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Why Lithium-Ion Batteries Are Among the Best in the Business

Why Lithium-Ion Batteries Are Among the Best in the Business

We recently made the choice to move from older USB technology to the newer USB-C standard. That means new Pale Blue Earth USB-C rechargeable AA, AAA, C, D, and 9V batteries. However, one thing we have not changed is the lithium-ion component. Lithium-ion batteries are among the best in the business and a new USB standard does not change that.

 

Alkaline batteries were fine when they were the only option. But it has been a long time since that was the case. Ni-Cad and NiMH were decent replacements for alkaline products although most consumers are still using aklalines. For this first generation of rechargeables, even their day has nearly passed. Today, nothing else beats lithium-ion in the consumer battery category. Why? For that, we turn to the Clean Energy Institute (CEI).

 

The CEI is a University of Washington organization with a mission to help "accelerate the adoption of a scalable clean energy future." They envision a world in which we are not harming the environment by producing or utilizing energy. They suggest three ways in which lithium-ion batteries are superior:

 

1. High Energy Density

 

According to the CEI, lithium-ion batteries have one of the highest energy densities of all battery technologies. Practically speaking, that means you can pack more power into a lithium-ion product than you can other battery types. This is one of the reasons our batteries weigh less than their alkaline counterparts.

 

Lower weight may not seem like a big deal when you are talking about things like flashlights and portable music players. But imagine hiking up the side of a mountain carrying everything you need. Every ounce you save makes a difference, especially if it’s on your forehead like a headlamp. More importantly, higher energy density means not having to compromise on power just to save weight.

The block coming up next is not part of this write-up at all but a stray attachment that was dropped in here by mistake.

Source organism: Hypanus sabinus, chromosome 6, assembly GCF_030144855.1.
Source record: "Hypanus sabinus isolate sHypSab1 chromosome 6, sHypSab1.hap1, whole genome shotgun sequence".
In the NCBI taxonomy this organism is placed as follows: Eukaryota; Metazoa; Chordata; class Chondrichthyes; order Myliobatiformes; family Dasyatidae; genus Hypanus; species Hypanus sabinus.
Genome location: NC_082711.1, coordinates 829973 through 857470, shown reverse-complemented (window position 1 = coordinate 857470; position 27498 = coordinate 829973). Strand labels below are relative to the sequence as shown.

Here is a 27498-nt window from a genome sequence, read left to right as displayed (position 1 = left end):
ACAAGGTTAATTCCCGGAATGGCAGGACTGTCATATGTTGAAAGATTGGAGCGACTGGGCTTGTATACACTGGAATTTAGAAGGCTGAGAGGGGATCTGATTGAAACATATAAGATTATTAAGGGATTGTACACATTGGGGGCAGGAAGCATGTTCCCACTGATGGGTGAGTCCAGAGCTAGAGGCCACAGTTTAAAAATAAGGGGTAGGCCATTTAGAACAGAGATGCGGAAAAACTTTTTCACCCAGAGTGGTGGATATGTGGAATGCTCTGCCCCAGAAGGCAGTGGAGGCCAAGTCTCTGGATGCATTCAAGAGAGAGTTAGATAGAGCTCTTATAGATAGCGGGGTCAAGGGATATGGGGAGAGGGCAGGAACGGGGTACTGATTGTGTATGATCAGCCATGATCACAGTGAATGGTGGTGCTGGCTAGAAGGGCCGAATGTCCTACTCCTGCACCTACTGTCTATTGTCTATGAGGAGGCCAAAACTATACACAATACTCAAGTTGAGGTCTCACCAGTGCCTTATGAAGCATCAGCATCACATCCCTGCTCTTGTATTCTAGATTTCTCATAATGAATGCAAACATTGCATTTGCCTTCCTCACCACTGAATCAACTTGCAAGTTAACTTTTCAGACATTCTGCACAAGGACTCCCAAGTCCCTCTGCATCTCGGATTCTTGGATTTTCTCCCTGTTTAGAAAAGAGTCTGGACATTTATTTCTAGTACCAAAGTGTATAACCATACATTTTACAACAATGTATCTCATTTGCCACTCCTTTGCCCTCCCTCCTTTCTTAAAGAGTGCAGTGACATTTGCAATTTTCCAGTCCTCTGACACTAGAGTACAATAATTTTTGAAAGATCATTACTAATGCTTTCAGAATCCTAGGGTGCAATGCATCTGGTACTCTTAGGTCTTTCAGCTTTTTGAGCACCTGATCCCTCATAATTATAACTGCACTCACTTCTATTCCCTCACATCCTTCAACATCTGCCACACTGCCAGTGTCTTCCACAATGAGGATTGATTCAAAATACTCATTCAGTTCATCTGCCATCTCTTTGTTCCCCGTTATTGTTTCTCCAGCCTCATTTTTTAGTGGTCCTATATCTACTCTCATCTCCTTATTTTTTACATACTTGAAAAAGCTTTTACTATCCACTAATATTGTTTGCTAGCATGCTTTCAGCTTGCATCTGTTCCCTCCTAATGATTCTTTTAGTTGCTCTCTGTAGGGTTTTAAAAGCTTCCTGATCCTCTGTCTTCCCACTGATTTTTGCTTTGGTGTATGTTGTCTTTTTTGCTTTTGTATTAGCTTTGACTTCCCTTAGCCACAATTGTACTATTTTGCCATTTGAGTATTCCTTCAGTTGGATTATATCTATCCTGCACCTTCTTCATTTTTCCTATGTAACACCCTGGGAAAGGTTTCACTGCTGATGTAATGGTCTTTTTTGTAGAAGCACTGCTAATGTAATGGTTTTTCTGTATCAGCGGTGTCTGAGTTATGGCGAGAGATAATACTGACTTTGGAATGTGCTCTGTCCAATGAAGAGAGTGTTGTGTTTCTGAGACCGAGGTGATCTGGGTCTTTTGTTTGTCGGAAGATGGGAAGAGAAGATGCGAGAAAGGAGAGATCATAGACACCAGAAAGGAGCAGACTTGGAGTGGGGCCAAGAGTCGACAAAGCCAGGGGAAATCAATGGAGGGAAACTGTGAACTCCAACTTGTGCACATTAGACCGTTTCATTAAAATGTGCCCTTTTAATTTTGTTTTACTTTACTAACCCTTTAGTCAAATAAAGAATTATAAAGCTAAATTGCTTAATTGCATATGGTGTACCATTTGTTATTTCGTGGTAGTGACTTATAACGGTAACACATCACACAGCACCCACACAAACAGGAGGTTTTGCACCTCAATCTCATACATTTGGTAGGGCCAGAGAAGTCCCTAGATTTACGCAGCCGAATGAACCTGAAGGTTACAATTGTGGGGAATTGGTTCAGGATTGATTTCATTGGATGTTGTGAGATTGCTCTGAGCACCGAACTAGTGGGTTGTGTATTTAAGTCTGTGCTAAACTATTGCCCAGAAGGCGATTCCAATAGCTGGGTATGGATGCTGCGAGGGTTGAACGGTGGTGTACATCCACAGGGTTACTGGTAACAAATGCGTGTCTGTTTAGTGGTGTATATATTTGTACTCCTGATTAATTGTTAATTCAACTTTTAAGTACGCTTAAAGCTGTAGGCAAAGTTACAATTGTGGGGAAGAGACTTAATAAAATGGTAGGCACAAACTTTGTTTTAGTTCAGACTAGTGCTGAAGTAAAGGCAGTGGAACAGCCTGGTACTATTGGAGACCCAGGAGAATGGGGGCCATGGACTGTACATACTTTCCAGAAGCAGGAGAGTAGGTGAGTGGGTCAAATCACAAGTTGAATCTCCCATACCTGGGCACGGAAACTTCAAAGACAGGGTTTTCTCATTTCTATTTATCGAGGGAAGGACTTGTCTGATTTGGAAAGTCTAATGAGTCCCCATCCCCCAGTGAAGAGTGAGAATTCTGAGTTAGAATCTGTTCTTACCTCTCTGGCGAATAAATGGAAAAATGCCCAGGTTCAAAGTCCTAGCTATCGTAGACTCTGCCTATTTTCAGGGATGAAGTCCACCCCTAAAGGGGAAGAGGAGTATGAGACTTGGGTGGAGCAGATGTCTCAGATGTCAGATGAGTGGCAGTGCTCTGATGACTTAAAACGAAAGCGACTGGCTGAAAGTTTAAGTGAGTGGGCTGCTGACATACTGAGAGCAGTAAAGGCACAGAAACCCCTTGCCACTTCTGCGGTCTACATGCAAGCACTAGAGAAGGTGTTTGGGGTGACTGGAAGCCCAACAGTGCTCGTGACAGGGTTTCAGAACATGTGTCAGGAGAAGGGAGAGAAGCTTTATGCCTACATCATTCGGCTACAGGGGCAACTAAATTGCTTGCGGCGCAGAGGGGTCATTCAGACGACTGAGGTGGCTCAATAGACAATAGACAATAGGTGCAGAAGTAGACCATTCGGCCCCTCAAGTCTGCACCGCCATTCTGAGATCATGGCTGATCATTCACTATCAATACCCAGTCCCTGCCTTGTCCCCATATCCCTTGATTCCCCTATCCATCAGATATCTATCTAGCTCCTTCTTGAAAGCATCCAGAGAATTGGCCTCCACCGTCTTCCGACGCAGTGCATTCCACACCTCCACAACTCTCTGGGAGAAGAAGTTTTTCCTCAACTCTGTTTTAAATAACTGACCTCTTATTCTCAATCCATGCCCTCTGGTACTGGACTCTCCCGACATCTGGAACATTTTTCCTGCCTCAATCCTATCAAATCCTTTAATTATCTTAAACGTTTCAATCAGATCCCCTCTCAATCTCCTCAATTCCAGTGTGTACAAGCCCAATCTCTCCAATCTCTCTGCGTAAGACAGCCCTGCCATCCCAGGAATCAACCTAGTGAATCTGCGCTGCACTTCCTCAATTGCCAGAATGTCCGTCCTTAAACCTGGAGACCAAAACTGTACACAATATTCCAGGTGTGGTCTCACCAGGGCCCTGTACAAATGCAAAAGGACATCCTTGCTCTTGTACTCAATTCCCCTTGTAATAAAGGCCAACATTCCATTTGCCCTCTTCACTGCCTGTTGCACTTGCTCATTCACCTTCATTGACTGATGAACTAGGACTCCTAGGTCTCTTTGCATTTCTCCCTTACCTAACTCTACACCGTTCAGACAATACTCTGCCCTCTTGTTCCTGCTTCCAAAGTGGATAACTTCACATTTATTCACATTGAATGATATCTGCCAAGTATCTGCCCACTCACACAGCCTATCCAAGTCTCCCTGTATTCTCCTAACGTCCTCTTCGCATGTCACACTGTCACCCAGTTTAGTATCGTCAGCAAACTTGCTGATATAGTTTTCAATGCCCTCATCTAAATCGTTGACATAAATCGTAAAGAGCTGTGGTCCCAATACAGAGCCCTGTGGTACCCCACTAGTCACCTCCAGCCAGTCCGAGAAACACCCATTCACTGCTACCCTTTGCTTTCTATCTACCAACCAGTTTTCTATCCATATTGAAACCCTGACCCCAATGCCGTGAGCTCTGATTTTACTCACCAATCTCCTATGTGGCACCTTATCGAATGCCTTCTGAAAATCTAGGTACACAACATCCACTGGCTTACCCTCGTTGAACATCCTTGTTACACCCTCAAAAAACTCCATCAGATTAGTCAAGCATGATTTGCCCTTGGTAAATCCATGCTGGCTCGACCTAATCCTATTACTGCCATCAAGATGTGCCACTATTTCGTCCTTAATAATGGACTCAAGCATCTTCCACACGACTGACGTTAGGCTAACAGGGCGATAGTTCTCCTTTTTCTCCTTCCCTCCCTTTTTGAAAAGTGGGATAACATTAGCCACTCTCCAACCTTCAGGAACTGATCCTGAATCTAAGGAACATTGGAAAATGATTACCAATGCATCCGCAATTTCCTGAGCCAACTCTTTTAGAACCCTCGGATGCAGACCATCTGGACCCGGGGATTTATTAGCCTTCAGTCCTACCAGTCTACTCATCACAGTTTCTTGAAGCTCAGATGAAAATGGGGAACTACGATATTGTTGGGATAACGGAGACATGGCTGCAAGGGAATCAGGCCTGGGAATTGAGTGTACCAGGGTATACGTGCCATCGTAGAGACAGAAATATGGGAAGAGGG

2. High Power Capabilities

 

Next up, the CEI explains that lithium-ion batteries are more than capable of handling high power applications. That is because they deliver up to 3.6 volts. This is three times what you get from a typical Ni-Cad or NiMH battery. The net effect is easily observed by photographers and their power-hungry cameras.

 

Back when digital cameras were brand new, the pros insisted on using disposable alkaline batteries. They did so because Ni-Cad and NiMH batteries were not up to the task. They did not deliver enough power for a long enough time to make them worthwhile. Things are different with lithium-ion rechargeable batteries.

 

Lithium-ion batteries enough punch to compete with disposal alkalines for high power applications. You can use them in your digital camera. You can use them to power any number of consumer products, from toys to doorlocks to electric toothbrushes. They will not let you down.

 

As a side note, the CEI mentions on their site that lithium-ion batteries also have a rather low self-discharge rate. That is yet another reason they are more than capable of competing with alkaline batteries for high power needs. With a discharge rate of just 1.5-2% per month, you have fewer worries of your batteries not working when you need them too.

 

3. No Memory Effect

 

Finally, the CEI says that lithium-ion batteries do not suffer from the memory effect. In other words, they don't misreport the level of energy they contain during the charging process. Ni-Cad and NiMH batteries can and often do suffer from memory issues. Unfortunately, the memory effect prematurely kills Ni-Cad and NiMH batteries. Fortunately, it is not a problem for lithium-ion products.

 

Consumers have the right to choose whatever batteries they feel meet their needs best. From our perspective, Pale Blue Earth USB-C rechargeable batteries are your best bet. They are built on lithium-ion technology which, according to the experts, is the best technology in the business. We don't plan to abandon lithium-ion any time soon. Until something better comes along, lithium-ion will lead the charge.

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